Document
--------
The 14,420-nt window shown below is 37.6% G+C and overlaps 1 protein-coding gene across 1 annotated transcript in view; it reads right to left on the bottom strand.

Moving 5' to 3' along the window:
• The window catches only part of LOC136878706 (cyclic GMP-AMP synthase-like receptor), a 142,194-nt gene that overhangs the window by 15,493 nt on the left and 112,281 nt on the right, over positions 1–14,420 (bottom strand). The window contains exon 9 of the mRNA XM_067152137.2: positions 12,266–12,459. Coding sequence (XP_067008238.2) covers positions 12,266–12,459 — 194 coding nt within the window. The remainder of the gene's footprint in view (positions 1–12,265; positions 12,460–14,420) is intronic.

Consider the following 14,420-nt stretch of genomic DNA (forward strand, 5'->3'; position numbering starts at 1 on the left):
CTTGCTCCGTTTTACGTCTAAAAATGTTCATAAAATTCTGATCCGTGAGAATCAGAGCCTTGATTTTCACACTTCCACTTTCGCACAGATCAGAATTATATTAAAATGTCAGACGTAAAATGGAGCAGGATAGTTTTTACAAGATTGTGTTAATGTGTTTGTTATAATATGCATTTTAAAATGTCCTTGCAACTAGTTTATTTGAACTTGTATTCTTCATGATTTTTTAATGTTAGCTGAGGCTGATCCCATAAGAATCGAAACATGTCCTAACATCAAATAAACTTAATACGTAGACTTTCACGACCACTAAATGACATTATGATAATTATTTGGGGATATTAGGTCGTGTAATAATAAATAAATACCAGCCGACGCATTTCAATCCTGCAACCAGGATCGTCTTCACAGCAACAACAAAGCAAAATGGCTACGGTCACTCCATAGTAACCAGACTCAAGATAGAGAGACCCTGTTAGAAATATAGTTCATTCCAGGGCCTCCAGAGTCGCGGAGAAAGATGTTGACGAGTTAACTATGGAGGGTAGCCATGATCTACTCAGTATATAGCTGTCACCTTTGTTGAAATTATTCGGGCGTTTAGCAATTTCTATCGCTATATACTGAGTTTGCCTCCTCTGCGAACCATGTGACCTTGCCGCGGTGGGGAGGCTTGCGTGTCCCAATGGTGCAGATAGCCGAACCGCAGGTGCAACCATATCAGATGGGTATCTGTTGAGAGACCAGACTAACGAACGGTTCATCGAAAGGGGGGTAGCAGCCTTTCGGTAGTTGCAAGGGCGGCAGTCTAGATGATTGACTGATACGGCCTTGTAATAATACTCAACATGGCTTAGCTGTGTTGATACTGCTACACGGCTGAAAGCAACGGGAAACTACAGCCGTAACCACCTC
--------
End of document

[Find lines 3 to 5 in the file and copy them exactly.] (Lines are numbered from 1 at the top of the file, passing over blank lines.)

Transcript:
• The window catches only part of LOC136878706 (cyclic GMP-AMP synthase-like receptor), a 142,194-nt gene that overhangs the window by 15,493 nt on the left and 112,281 nt on the right, over positions 1–14,420 (bottom strand). The window contains exon 9 of the mRNA XM_067152137.2: positions 12,266–12,459. Coding sequence (XP_067008238.2) covers positions 12,266–12,459 — 194 coding nt within the window. The remainder of the gene's footprint in view (positions 1–12,265; positions 12,460–14,420) is intronic.

Consider the following 14,420-nt stretch of genomic DNA (forward strand, 5'->3'; position numbering starts at 1 on the left):
CTTGCTCCGTTTTACGTCTAAAAATGTTCATAAAATTCTGATCCGTGAGAATCAGAGCCTTGATTTTCACACTTCCACTTTCGCACAGATCAGAATTATATTAAAATGTCAGACGTAAAATGGAGCAGGATAGTTTTTACAAGATTGTGTTAATGTGTTTGTTATAATATGCATTTTAAAATGTCCTTGCAACTAGTTTATTTGAACTTGTATTCTTCATGATTTTTTAATGTTAGCTGAGGCTGATCCCATAAGAATCGAAACATGTCCTAACATCAAATAAACTTAATACGTAGACTTTCACGACCACTAAATGACATTATGATAATTATTTGGGGATATTAGGTCGTGTAATAATAAATAAATACCAGCCGACGCATTTCAATCCTGCAACCAGGATCGTCTTCACAGCAACAACAAAGCAAAATGGCTACGGTCACTCCATAGTAACCAGACTCAAGATAGAGAGACCCTGTTAGAAATATAGTTCATTCCAGGGCCTCCAGAGTCGCGGAGAAAGATGTTGACGAGTTAACTATGGAGGGTAGCCATGATCTACTCAGTATATAGCTGTCACCTTTGTTGAAATTATTCGGGCGTTTAGCAATTTCTATCGCTATATACTGAGTTTGCCTCCTCTGCGAACCATGTGACCTTGCCGCGGTGGGGAGGCTTGCGTGTCCCAATGGTGCAGATAGCCGAACCGCAGGTGCAACCATATCAGATGGGTATCTGTTGAGAGACCAGACTAACGAACGGTTCATCGAAAGGGGGGTAGCAGCCTTTCGGTAGTTGCAAGGGCGGCAGTCTAGATGATTGACTGATACGGCCTTGTAATAATACTCAACATGGCTTAGCTGTGTTGATACTGCTACACGGCTGAAAGCAACGGGAAACTACAGCCGTAACCACCTC